On the Problem of Defining the Present in Special Relativity: A Challenge for Tense Logic

Thomas Müller


It is not easy to make sense of our intuition of an ontological significance of the present in the framework of special relativity. Many philosophers have commented on the issue. Einstein famously expressed a strong feeling of that problem to Carnap, and while Carnap tried to dismiss Einstein's worries (Carnap 1963), many, e.g., Prior (1968), have felt that the problem runs deeper. In the 1990ies, a number of definability and indefinability results settled much of the technical side of the matter. If one takes Minkowski space-time as the formal framework of Robb's axiomatisation or related schemes and requires a relation of ontological presentness (event e is in the present of f) to be an equivalence relation, it turns out that (i) one cannot define a non-trivial relation of presentness, but (ii) one can add such an equivalence relation as a conservative extension of the formalism (Rakić 1997). Thus, there are no technical obstacles that would ban a relation of presentness, but introducing such a relation seems ad hoc, as it amounts to introducing a preferred frame of reference. Now cosmology may or may not provide the resources to single out such a frame—for special relativity it would be nice to be able to give an independent, “stand-alone” definition of presentness by adding structure that is less controversial than a preferred reference frame. In my talk I will propose a radically new definition of “presentness” in a branching version of Minkowski space- time. Put bluntly, I will argue that the problem of defining the present is an artifact of a deterministic prejudice. The punch lines will be that (i) within the confines of a single Minkowski space-time, the notion of presentness does not make much sense, as there is no clear notion of change, (ii) there is a formally rigorous framework for incorporating indeterministic events to yield multiple, branching Minkowski space-times, and (iii) within that formal framework it is possible to give an intuitively satisfactory definition of an ontological notion of presentness. My formalism is based on Belnasp's branching space-times (1992), incorporating some of the ideas behind his new theory of causation (2005).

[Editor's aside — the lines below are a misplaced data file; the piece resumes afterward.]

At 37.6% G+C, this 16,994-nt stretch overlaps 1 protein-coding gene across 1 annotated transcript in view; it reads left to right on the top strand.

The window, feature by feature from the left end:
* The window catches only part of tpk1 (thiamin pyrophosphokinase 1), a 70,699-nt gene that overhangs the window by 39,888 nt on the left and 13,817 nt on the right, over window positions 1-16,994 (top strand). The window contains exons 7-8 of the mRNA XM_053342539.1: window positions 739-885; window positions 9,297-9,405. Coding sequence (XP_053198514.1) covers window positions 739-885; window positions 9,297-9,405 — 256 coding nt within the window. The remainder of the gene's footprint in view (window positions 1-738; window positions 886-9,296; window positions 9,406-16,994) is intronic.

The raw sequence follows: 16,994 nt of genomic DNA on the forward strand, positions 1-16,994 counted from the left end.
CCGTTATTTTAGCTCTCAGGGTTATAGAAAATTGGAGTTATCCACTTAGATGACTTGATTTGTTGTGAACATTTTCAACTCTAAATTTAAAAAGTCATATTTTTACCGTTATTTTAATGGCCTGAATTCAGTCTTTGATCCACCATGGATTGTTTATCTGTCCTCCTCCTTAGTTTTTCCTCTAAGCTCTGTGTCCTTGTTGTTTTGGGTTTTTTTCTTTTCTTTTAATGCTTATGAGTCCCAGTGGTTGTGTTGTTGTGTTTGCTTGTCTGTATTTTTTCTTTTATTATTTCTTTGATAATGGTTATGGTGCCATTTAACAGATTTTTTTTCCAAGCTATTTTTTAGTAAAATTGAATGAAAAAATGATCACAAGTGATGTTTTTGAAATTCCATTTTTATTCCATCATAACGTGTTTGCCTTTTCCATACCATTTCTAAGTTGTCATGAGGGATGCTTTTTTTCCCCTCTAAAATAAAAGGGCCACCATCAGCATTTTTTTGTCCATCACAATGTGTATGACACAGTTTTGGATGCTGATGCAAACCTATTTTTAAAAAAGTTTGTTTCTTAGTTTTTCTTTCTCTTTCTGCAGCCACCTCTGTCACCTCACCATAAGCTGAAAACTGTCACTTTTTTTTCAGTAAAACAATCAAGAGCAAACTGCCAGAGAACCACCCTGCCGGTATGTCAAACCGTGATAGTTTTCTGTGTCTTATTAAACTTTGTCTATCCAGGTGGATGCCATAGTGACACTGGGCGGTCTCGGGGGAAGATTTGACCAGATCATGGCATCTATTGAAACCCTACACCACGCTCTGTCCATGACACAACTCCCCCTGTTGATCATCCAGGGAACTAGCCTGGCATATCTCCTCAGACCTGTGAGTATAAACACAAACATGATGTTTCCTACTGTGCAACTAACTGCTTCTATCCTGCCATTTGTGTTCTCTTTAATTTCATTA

20th century philosophy; philosophy; Wittgenstein Ludwig; branching space time; indexical; logic of points of view; modal logic; presentism; relativity theory; transition

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